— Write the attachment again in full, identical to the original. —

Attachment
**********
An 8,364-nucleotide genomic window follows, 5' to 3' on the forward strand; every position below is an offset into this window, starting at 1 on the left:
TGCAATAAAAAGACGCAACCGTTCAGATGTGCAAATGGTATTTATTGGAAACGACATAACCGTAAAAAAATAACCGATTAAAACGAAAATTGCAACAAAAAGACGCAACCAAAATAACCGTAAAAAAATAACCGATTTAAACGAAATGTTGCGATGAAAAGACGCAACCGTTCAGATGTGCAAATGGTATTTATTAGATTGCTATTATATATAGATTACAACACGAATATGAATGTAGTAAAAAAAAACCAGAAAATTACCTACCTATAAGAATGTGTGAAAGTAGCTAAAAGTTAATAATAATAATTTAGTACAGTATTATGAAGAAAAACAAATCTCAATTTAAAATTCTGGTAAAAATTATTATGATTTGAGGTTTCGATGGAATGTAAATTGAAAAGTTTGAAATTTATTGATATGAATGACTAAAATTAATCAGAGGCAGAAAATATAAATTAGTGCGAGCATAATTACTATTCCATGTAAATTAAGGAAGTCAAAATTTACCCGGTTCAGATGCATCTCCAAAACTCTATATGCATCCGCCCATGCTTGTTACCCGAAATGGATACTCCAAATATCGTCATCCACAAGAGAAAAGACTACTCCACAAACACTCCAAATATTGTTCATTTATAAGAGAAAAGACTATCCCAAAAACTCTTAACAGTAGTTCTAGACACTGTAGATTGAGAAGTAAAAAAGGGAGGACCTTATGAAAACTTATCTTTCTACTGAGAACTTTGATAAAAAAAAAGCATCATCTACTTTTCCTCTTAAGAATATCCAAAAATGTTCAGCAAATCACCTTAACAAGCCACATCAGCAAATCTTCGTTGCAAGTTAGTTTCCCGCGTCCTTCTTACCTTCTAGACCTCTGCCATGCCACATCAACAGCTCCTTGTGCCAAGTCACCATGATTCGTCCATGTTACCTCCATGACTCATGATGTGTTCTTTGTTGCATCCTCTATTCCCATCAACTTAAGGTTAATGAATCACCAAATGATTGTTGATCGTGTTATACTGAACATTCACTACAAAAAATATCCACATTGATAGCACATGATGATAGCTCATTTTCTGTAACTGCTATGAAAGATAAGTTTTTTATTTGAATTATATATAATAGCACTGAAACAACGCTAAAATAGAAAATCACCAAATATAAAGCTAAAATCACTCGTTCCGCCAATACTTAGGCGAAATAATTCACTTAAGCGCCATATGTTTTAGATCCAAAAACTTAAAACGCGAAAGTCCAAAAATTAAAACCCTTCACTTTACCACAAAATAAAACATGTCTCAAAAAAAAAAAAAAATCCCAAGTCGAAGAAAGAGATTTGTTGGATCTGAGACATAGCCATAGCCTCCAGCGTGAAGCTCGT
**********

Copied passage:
An 8,364-nucleotide genomic window follows, 5' to 3' on the forward strand; every position below is an offset into this window, starting at 1 on the left:
TGCAATAAAAAGACGCAACCGTTCAGATGTGCAAATGGTATTTATTGGAAACGACATAACCGTAAAAAAATAACCGATTAAAACGAAAATTGCAACAAAAAGACGCAACCAAAATAACCGTAAAAAAATAACCGATTTAAACGAAATGTTGCGATGAAAAGACGCAACCGTTCAGATGTGCAAATGGTATTTATTAGATTGCTATTATATATAGATTACAACACGAATATGAATGTAGTAAAAAAAAACCAGAAAATTACCTACCTATAAGAATGTGTGAAAGTAGCTAAAAGTTAATAATAATAATTTAGTACAGTATTATGAAGAAAAACAAATCTCAATTTAAAATTCTGGTAAAAATTATTATGATTTGAGGTTTCGATGGAATGTAAATTGAAAAGTTTGAAATTTATTGATATGAATGACTAAAATTAATCAGAGGCAGAAAATATAAATTAGTGCGAGCATAATTACTATTCCATGTAAATTAAGGAAGTCAAAATTTACCCGGTTCAGATGCATCTCCAAAACTCTATATGCATCCGCCCATGCTTGTTACCCGAAATGGATACTCCAAATATCGTCATCCACAAGAGAAAAGACTACTCCACAAACACTCCAAATATTGTTCATTTATAAGAGAAAAGACTATCCCAAAAACTCTTAACAGTAGTTCTAGACACTGTAGATTGAGAAGTAAAAAAGGGAGGACCTTATGAAAACTTATCTTTCTACTGAGAACTTTGATAAAAAAAAAGCATCATCTACTTTTCCTCTTAAGAATATCCAAAAATGTTCAGCAAATCACCTTAACAAGCCACATCAGCAAATCTTCGTTGCAAGTTAGTTTCCCGCGTCCTTCTTACCTTCTAGACCTCTGCCATGCCACATCAACAGCTCCTTGTGCCAAGTCACCATGATTCGTCCATGTTACCTCCATGACTCATGATGTGTTCTTTGTTGCATCCTCTATTCCCATCAACTTAAGGTTAATGAATCACCAAATGATTGTTGATCGTGTTATACTGAACATTCACTACAAAAAATATCCACATTGATAGCACATGATGATAGCTCATTTTCTGTAACTGCTATGAAAGATAAGTTTTTTATTTGAATTATATATAATAGCACTGAAACAACGCTAAAATAGAAAATCACCAAATATAAAGCTAAAATCACTCGTTCCGCCAATACTTAGGCGAAATAATTCACTTAAGCGCCATATGTTTTAGATCCAAAAACTTAAAACGCGAAAGTCCAAAAATTAAAACCCTTCACTTTACCACAAAATAAAACATGTCTCAAAAAAAAAAAAAAATCCCAAGTCGAAGAAAGAGATTTGTTGGATCTGAGACATAGCCATAGCCTCCAGCGTGAAGCTCGT